The Latin American & Iberian Institute (LAII) and University Libraries announce a presentation with George A. Klaeren, a doctoral student in the Department of History at the University of Kansas and a Richard E. Greenleaf Visiting Library Scholar. Klaeren will present on "'Our Holy System': Consilience and the Unity of Knowledge in the Mexican Counter-Enlightenment, 1680-1815" on Thursday, March 5, 2015, from 12:00-1:00 p.m. in the Zimmerman Library Waters Room. For reference, please see the event flyer.
As a recipient of a Greenleaf Visiting Library Scholar travel grant, Klaeren visits UNM in Spring 2015 to work with UNM's Latin American library collections. The travel grant, funded by a generous gift to the LAII from Dr. Richard E. Greenleaf, provide faculty and graduate students in the US and abroad the opportunity to visit UNM to work with one of the largest and most complete Latin American library collections in the United States.
Klaeren's thesis, "Encountering the Enlightenment: New Science, Religion, and Catholic Epistemologies across the Iberian Atlantic, 1680-1815," examines the way that traditional modes of thinking intersected with the new philosophies of the enlightenment in the Spanish empire. He is particularly interested in the history of the dialogue between religion, science, and magic and is currently working on the history of the philosophy of science in eighteenth-century Spain.
In his presentation, Klaeren will consider how, throughout the eighteenth century, drastic changes were occurring in the intellectual climate of New Spain. Commonly referred to collectively as the "new philosophy" or the "new science," these new methods of thought impacted the sphere of the religious and intellectual thinkers of the Spanish empire on both sides of the Atlantic. To many thinkers and writers, these changes were not only direct challenges to established certainties, but represented calls for radical methodologies that would lead to materialism, atheism, and the ultimate ruin of Catholic society. This presentation assesses the reactionary position of many Mexican intellectuals to an "enlightenment epistemology," particularly in response to ilustrado publications during the mid-eighteenth century. Often labeled antiilustrados (anti-enlightened) or traditionalista/casticista (traditionalist), these reactionary thinkers have been portrayed as dogmatic, irrational, and one-dimensional figures. Emphasizing the theme of consilience, or the unity of knowledge, this research demonstrates why these traditionalistas argued against a "Catholic Enlightenment" of eighteenth-century Spanish Empire, what their specific objections were, and how these objections were rationalized and seen as legitimate arguments at the time. It demonstrates how criollo, Mexican religious intellectuals contested for epistemological hegemony in the mid-eighteenth century, proposing alternative, and at times, mutually exclusive, systems for understanding and the pursuit of truth.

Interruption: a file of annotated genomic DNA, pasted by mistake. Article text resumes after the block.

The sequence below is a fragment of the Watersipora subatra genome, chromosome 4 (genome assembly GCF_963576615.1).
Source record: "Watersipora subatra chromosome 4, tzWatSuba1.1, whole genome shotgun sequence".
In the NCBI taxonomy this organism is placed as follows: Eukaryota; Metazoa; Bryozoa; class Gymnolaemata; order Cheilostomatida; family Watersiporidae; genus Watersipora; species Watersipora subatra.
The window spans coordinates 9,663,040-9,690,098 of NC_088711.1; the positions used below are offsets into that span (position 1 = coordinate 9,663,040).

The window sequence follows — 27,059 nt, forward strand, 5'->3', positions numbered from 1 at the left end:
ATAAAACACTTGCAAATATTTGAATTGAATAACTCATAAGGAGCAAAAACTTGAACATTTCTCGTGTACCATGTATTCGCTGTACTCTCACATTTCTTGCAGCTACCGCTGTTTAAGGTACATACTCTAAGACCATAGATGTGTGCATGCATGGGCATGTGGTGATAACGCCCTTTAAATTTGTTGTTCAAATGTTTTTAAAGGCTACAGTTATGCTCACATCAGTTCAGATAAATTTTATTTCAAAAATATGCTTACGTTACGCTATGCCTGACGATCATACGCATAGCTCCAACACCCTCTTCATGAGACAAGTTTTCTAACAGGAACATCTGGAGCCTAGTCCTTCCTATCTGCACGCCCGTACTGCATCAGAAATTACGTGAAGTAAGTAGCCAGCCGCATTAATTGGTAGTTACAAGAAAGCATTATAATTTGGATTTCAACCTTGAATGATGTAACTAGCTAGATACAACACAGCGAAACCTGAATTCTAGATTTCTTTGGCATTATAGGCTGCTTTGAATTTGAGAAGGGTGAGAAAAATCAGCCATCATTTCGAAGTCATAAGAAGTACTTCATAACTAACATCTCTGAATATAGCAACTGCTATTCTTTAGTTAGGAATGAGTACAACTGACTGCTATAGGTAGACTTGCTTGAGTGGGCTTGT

Image: Excert from Athanasius Kircher, Ars Magna Sciendi (1669).
--Posted Monday, March 2, 2015.